Beside being cute, this was a perfect example of an animal other than humans that learn from observing others doing. And these were totally different species of birds.

 

(I have since identified that black bird to be a Brewer's Blackbird.)


Edited by Marblehead, 23 April 2013 - 01:28 AM.

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#3 Stosh

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Posted 23 April 2013 - 03:49 AM

The Gray Jay (Perisoreus canadensis), also Grey Jay, Canada Jay or Whiskey Jack,[2] is a member of the crow and jay family (Corvidae) found in the boreal forests across North America north to the tree-line and in subalpine forests of the Rocky Mountains south to New Mexico and Arizona. It is one of three members of the genus Perisoreus, the others being the Siberian Jay, P. infaustus, found from Norway to eastern Russia and the Sichuan Jay, P. internigrans, restricted to the mountains of eastern Tibet and northwestern Sichuan. All three species store food and live year-round on permanent territories in coniferous forests.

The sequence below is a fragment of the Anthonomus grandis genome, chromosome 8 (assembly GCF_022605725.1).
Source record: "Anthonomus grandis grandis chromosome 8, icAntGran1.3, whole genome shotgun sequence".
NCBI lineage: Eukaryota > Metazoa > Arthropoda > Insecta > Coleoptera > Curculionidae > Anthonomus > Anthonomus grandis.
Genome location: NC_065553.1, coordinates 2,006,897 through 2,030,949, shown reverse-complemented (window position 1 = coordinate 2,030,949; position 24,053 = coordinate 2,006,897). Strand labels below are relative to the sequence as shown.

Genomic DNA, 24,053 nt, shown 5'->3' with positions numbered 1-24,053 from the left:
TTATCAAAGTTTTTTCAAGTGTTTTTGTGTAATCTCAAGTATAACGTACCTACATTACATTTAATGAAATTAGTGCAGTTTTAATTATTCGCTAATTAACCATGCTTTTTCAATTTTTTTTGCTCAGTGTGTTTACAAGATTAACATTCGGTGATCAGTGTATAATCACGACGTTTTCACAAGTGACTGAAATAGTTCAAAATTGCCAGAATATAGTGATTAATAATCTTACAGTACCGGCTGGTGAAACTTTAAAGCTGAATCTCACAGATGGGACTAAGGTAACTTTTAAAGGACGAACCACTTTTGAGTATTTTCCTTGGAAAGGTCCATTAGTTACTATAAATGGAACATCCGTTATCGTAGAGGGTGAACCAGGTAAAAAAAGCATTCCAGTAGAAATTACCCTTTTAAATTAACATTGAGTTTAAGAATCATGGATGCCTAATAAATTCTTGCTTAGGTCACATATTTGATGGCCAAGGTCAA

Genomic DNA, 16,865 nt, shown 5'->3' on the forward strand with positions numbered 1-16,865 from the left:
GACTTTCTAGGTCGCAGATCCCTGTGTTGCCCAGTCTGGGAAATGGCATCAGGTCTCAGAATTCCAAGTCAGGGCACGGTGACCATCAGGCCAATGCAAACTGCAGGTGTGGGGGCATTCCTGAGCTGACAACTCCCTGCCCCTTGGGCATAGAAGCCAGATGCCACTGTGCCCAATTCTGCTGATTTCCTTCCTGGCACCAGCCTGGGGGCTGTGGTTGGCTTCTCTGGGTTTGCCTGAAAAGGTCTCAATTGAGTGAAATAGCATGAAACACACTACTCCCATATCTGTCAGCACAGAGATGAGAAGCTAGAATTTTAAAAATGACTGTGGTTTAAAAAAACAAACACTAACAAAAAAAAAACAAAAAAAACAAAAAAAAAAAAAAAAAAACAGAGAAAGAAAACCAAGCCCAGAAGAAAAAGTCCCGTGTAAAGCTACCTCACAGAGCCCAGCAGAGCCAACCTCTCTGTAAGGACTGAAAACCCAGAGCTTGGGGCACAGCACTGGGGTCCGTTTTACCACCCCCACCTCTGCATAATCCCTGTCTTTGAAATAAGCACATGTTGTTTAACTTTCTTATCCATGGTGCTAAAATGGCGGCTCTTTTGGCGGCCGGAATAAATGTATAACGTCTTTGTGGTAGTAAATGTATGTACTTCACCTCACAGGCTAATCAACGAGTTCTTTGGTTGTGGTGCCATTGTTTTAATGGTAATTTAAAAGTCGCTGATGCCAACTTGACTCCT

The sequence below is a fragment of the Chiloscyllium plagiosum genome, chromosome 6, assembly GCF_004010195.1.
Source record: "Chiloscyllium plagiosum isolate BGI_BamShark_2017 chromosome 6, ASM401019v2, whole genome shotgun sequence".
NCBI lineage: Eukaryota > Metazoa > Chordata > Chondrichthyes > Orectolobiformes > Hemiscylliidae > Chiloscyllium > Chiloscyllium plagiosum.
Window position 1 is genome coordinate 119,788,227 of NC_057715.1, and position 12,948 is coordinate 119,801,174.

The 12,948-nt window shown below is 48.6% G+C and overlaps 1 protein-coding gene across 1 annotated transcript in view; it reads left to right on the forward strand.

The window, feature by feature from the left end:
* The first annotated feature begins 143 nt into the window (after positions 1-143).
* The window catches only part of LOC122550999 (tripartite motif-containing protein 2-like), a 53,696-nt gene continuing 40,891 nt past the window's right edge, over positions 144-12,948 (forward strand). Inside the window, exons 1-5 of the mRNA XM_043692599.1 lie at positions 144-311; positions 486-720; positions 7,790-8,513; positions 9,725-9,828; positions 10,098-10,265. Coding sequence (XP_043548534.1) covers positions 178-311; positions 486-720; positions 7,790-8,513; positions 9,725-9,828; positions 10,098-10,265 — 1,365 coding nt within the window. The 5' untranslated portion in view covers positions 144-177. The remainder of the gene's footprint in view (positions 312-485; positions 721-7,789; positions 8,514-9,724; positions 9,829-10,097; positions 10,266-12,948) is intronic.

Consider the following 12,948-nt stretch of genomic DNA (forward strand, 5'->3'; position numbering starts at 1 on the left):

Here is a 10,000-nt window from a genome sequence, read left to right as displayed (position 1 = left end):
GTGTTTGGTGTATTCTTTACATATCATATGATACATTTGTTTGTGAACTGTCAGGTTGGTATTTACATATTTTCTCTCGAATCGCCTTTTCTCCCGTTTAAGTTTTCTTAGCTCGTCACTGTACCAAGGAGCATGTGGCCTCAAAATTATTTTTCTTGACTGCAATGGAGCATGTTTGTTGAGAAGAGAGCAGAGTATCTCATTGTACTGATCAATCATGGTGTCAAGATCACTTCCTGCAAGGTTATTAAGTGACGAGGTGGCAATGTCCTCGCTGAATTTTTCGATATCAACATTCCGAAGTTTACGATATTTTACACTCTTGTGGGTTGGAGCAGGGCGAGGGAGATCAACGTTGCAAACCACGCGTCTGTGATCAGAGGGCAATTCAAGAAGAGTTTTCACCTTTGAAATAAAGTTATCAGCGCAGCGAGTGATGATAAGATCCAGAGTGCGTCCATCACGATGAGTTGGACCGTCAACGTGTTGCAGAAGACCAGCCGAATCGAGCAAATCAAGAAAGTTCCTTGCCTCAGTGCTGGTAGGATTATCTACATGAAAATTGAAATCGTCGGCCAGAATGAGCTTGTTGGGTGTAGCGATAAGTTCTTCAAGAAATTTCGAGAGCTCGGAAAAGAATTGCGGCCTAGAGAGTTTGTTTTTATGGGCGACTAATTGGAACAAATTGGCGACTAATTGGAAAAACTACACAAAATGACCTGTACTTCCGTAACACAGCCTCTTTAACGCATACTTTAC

Maybe they are Scrub jays? ( known as being very smart birds with interesting social structure)

The other pink ones are likely house finches ( sometimes yellow instead of pink on males ), there is also  possibility of purple finch,, they do look extremely similar.

 

Brewers blackbird is certainly a possibility, though they tend be north of you, central florida and north.

there are several birds  that look very similar though. I Cant guess by description alone. Look at the beak and irridescence color carefully .

 

Contrary to what my own considerations were , birds can be very localized in their habits , going to within yards of last years haunts (even though one figures they fly all over the place , which they may , just not very randomly )


Edited by Stosh, 23 April 2013 - 05:44 AM.


#4 Marblehead

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Posted 23 April 2013 - 12:39 PM